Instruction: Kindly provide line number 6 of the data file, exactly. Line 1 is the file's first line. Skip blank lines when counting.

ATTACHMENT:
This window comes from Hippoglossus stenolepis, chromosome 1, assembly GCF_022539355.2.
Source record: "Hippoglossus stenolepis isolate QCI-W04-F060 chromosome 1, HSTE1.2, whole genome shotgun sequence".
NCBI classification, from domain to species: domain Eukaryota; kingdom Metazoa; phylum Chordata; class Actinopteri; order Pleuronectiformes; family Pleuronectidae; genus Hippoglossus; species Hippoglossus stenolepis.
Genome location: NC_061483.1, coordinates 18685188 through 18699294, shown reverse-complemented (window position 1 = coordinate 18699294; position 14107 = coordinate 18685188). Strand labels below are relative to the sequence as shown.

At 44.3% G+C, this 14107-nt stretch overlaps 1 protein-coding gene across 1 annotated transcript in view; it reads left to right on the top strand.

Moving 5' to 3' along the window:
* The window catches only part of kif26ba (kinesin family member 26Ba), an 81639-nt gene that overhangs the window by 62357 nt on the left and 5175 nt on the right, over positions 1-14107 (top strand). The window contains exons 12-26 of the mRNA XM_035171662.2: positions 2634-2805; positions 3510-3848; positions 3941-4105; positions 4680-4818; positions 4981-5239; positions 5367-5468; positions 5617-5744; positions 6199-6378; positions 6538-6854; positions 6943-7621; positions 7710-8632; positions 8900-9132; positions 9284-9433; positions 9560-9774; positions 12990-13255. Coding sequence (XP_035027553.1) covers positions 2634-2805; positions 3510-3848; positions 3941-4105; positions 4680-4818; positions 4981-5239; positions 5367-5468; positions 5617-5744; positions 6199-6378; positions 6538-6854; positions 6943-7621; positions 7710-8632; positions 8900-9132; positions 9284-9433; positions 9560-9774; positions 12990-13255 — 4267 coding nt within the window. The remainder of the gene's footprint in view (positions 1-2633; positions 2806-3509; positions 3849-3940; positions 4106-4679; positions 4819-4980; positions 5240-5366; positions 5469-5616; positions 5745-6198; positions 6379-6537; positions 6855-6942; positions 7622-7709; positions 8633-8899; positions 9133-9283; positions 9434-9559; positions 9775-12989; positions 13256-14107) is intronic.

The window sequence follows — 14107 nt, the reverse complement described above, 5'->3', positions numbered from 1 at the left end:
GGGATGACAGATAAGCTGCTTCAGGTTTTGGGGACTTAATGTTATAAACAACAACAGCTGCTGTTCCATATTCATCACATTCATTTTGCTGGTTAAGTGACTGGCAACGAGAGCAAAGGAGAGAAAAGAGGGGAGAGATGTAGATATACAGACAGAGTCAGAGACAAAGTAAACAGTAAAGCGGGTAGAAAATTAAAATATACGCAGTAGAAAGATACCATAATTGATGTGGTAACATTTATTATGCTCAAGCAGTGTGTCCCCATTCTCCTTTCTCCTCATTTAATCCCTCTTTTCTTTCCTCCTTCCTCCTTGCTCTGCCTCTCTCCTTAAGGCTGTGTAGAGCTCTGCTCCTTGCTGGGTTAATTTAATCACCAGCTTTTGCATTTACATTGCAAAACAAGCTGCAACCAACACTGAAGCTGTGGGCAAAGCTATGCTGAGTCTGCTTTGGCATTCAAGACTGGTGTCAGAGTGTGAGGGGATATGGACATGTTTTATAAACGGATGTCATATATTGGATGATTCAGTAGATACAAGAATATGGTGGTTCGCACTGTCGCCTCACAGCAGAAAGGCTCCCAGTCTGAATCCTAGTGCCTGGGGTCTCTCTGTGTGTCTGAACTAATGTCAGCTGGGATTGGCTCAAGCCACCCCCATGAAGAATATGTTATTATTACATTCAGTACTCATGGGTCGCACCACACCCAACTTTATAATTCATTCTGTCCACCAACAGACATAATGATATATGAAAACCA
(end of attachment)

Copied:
Moving 5' to 3' along the window: